At the beginning of the twenty-first century, the structure of corporate ownership is undergoing major change. The Rise of Fiduciary Capitalism chronicles the rise of fiduciary institutions—primarily public and private pension funds—which now own almost 50 percent of the equity of American corporations. In turn, approximately 50 percent of Americans either own stock individually or, more typically, have an ownership or retirement interest in these fiduciary institutions.
James P. Hawley and Andrew T. Williams argue that, because of their extensive diversification of ownership, fiduciary institutions have become "universal owners" with a significant stake in a broad cross-section of the largest publicly traded firms in the economy. Forced to evaluate portfolio-wide effects of individual firm actions, these institutions have a quasipublic policy interest in the long-term health and wellbeing of the whole society. As universal owners, fiduciary institutions are in a unique position to develop and pursue policies of virtuous efficiency, minimizing negative externalities and encouraging positive outcomes by the firms in their portfolios. In this way, they have the potential to make the firms in which they own stock more responsive to the needs of the Americans to whom they are responsible and thereby make those firms more democratic.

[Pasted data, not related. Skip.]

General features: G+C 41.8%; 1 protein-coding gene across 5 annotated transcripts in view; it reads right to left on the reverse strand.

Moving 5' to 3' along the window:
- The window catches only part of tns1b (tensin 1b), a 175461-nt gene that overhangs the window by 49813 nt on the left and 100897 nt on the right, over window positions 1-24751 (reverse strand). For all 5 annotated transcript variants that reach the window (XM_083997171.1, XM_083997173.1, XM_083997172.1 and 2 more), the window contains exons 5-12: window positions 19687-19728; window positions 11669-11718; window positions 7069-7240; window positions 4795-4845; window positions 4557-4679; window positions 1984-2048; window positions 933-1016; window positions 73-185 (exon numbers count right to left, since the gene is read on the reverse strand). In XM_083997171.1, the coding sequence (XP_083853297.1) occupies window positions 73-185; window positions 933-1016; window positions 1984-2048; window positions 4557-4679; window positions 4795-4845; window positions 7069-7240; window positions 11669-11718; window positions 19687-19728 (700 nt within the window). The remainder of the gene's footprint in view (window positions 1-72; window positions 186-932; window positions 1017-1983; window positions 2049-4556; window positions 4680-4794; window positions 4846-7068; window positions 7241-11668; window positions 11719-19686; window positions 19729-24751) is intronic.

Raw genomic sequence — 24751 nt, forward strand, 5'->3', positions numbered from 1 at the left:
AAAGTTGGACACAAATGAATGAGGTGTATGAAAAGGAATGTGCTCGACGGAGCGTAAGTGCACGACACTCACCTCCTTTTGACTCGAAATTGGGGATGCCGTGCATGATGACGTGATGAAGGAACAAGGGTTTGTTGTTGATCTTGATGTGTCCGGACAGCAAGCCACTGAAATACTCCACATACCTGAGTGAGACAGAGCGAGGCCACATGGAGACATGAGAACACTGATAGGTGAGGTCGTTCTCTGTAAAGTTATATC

The Rise of Fiduciary Capitalism investigates the nature of property and ownership in the modern corporate setting, the effects of the decline of traditional, personally held property in equity form, and the governance implications of the developing new form of corporate ownership.
"A major contribution to the corporate governance literature."—Journal of Economic Literature
"The book is heartily recommended, particularly to pension fund managers and trustees and to corporate observers in general."—Enterprise and Society